Since we designed the app’s general navigation principles to be simple enough to work well on touch screens, we wanted to re-use as many AtlasKit components as possible. Unfortunately, since the native app displays our add-on in an iframe just like Jira Cloud does in the browser, certain parts of it misbehaved, unintentionally zoomed in the view, or simply looked off on mobile. Turns out they were not finger-friendly at all.
Rather than write a set of whole new components specifically for Jira on mobile, we looked for alternatives. Eventually, we replaced the Atlaskit components with basic HTML elements which in the long run saved us plenty of time by taking advantage of interfaces that already exist in the device’s operating system.
We use JQL queries to quickly find issues sharing properties with the currently viewed one.
For example, instead of a custom dropdown list for sorting options, we used a native <select> control which launches a system picker better suited for touch than any custom component we could put together without plenty of additional effort.
By using native form controls, we created a fully native app experience without additional coding and hacking.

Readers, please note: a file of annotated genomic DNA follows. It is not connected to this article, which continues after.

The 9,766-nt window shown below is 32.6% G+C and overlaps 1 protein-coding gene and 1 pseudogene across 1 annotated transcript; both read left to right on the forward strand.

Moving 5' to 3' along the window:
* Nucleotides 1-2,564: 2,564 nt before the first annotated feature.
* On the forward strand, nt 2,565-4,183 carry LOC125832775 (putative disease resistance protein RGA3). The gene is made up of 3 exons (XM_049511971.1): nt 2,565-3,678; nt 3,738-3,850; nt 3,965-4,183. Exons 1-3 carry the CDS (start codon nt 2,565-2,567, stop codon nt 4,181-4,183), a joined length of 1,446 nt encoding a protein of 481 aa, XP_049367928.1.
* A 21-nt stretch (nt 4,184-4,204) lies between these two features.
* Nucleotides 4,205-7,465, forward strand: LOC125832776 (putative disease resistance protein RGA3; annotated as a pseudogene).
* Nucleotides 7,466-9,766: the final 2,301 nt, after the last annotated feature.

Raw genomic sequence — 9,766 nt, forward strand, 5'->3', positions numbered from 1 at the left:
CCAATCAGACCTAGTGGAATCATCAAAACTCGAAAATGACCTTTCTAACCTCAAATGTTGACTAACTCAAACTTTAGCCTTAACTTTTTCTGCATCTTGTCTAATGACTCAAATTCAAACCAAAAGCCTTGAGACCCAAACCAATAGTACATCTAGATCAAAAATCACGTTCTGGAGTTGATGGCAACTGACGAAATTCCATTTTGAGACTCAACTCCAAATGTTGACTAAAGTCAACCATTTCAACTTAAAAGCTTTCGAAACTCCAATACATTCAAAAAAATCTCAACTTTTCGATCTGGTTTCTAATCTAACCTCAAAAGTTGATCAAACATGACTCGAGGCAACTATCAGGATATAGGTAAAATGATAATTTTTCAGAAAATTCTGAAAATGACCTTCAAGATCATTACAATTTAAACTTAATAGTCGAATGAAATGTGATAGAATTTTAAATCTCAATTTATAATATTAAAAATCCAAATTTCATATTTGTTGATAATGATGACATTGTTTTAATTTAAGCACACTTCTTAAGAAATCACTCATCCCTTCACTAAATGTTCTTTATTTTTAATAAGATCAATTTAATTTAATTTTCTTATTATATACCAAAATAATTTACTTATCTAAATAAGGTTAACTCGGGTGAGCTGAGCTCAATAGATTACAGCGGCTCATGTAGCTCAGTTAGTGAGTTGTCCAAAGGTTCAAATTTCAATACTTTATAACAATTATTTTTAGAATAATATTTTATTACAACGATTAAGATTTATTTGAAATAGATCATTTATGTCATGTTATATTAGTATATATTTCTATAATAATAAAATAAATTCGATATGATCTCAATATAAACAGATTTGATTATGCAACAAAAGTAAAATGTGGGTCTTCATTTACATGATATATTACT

Underneath the eye-candy interface, Context Issues is powered by rather sophisticated technology. We use JQL queries to quickly find issues sharing properties with the currently viewed one.
By default, JQL doesn’t support dynamic operators other than currentUser(). To create the basic functionality of the app, we created a custom operator called $current which replaces any value in real-time. For example, if you’re in a software project and viewing a bug with Critical priority, to find similar issues, you’d go to Issue Navigator and type:
project = ProjectName AND issueType = Bug AND priority = Critical
In Context Issues, we can simply launch the app and select buttons Project, Issue Type, and Priority. Underneath, the app would build a dynamic JQL.